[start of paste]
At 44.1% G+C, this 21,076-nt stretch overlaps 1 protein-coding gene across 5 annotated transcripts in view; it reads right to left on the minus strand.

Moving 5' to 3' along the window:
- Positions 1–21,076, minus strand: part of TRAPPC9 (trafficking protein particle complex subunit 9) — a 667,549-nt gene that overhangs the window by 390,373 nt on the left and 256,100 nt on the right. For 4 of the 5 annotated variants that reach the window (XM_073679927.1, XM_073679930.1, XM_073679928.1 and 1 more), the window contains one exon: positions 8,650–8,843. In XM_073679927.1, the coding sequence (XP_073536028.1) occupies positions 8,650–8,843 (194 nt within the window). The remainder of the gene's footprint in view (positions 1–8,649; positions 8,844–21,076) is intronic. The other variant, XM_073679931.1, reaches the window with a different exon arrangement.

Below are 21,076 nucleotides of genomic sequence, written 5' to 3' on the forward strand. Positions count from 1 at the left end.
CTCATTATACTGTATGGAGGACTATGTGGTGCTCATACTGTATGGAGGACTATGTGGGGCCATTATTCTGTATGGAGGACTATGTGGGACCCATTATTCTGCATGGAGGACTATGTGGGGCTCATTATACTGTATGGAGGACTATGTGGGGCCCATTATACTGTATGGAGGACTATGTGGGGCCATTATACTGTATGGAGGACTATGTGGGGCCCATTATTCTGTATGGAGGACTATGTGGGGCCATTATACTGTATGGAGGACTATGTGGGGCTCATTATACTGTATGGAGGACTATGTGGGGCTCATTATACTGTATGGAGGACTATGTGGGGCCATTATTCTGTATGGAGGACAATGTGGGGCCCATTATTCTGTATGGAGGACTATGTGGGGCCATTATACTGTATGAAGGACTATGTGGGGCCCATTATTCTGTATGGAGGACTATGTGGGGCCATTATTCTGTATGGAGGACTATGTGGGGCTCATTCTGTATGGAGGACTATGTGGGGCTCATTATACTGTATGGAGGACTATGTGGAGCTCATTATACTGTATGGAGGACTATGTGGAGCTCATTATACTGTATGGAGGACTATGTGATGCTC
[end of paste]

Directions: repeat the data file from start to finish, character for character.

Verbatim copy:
At 44.1% G+C, this 21,076-nt stretch overlaps 1 protein-coding gene across 5 annotated transcripts in view; it reads right to left on the minus strand.

Moving 5' to 3' along the window:
- Positions 1–21,076, minus strand: part of TRAPPC9 (trafficking protein particle complex subunit 9) — a 667,549-nt gene that overhangs the window by 390,373 nt on the left and 256,100 nt on the right. For 4 of the 5 annotated variants that reach the window (XM_073679927.1, XM_073679930.1, XM_073679928.1 and 1 more), the window contains one exon: positions 8,650–8,843. In XM_073679927.1, the coding sequence (XP_073536028.1) occupies positions 8,650–8,843 (194 nt within the window). The remainder of the gene's footprint in view (positions 1–8,649; positions 8,844–21,076) is intronic. The other variant, XM_073679931.1, reaches the window with a different exon arrangement.

Below are 21,076 nucleotides of genomic sequence, written 5' to 3' on the forward strand. Positions count from 1 at the left end.
CTCATTATACTGTATGGAGGACTATGTGGTGCTCATACTGTATGGAGGACTATGTGGGGCCATTATTCTGTATGGAGGACTATGTGGGACCCATTATTCTGCATGGAGGACTATGTGGGGCTCATTATACTGTATGGAGGACTATGTGGGGCCCATTATACTGTATGGAGGACTATGTGGGGCCATTATACTGTATGGAGGACTATGTGGGGCCCATTATTCTGTATGGAGGACTATGTGGGGCCATTATACTGTATGGAGGACTATGTGGGGCTCATTATACTGTATGGAGGACTATGTGGGGCTCATTATACTGTATGGAGGACTATGTGGGGCCATTATTCTGTATGGAGGACAATGTGGGGCCCATTATTCTGTATGGAGGACTATGTGGGGCCATTATACTGTATGAAGGACTATGTGGGGCCCATTATTCTGTATGGAGGACTATGTGGGGCCATTATTCTGTATGGAGGACTATGTGGGGCTCATTCTGTATGGAGGACTATGTGGGGCTCATTATACTGTATGGAGGACTATGTGGAGCTCATTATACTGTATGGAGGACTATGTGGAGCTCATTATACTGTATGGAGGACTATGTGATGCTC